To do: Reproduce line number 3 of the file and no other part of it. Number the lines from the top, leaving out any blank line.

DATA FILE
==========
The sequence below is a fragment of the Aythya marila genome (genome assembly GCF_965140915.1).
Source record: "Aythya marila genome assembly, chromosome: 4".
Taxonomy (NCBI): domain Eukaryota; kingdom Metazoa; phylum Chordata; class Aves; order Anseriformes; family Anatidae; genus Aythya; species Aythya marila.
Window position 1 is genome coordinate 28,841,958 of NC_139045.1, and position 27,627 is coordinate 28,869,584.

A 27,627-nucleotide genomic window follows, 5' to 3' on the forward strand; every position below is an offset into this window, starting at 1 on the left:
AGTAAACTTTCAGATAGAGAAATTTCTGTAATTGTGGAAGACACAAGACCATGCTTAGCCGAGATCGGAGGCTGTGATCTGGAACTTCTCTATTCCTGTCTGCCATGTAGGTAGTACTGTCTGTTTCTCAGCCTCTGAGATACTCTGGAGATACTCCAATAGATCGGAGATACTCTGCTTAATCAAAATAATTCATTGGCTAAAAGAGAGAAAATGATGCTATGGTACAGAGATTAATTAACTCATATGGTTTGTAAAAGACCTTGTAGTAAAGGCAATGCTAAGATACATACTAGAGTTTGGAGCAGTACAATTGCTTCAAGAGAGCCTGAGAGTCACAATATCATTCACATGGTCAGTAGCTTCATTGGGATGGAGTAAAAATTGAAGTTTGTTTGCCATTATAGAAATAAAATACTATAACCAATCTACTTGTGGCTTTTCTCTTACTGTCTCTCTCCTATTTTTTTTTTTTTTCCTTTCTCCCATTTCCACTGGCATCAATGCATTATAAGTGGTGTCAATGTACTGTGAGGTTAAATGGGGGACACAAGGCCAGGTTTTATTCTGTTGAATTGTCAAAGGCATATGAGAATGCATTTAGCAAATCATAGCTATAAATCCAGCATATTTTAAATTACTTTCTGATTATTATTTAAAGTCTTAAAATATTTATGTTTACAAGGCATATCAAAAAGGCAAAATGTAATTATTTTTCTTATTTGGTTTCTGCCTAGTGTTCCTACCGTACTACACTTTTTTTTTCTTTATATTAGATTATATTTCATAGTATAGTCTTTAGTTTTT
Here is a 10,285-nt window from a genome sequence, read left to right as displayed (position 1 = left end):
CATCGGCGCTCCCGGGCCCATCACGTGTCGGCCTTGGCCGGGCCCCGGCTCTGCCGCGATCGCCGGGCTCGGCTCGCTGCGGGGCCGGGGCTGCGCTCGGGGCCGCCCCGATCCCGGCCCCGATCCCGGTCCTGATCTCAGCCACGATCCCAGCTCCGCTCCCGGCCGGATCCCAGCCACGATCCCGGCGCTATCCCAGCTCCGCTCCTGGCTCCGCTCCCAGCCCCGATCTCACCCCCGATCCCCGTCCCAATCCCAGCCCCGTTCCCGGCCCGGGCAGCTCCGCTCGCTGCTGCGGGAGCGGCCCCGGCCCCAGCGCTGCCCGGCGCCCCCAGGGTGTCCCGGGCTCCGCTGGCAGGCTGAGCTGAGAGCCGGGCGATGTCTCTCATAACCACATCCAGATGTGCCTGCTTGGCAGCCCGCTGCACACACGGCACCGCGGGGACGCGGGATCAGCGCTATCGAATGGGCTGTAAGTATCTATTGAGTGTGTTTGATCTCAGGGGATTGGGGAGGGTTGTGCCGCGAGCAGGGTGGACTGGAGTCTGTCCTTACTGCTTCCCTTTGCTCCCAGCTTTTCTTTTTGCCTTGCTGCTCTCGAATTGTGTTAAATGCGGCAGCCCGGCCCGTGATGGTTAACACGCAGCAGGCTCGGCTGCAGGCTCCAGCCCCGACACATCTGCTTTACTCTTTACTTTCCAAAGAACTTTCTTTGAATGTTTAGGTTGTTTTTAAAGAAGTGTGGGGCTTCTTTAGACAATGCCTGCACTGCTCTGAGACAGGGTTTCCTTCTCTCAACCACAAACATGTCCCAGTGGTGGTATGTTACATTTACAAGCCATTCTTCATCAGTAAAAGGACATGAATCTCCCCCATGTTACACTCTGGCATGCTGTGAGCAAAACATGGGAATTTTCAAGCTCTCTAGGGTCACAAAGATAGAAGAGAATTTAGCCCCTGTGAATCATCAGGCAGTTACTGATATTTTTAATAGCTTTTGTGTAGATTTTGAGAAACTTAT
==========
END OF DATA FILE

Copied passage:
Taxonomy (NCBI): domain Eukaryota; kingdom Metazoa; phylum Chordata; class Aves; order Anseriformes; family Anatidae; genus Aythya; species Aythya marila.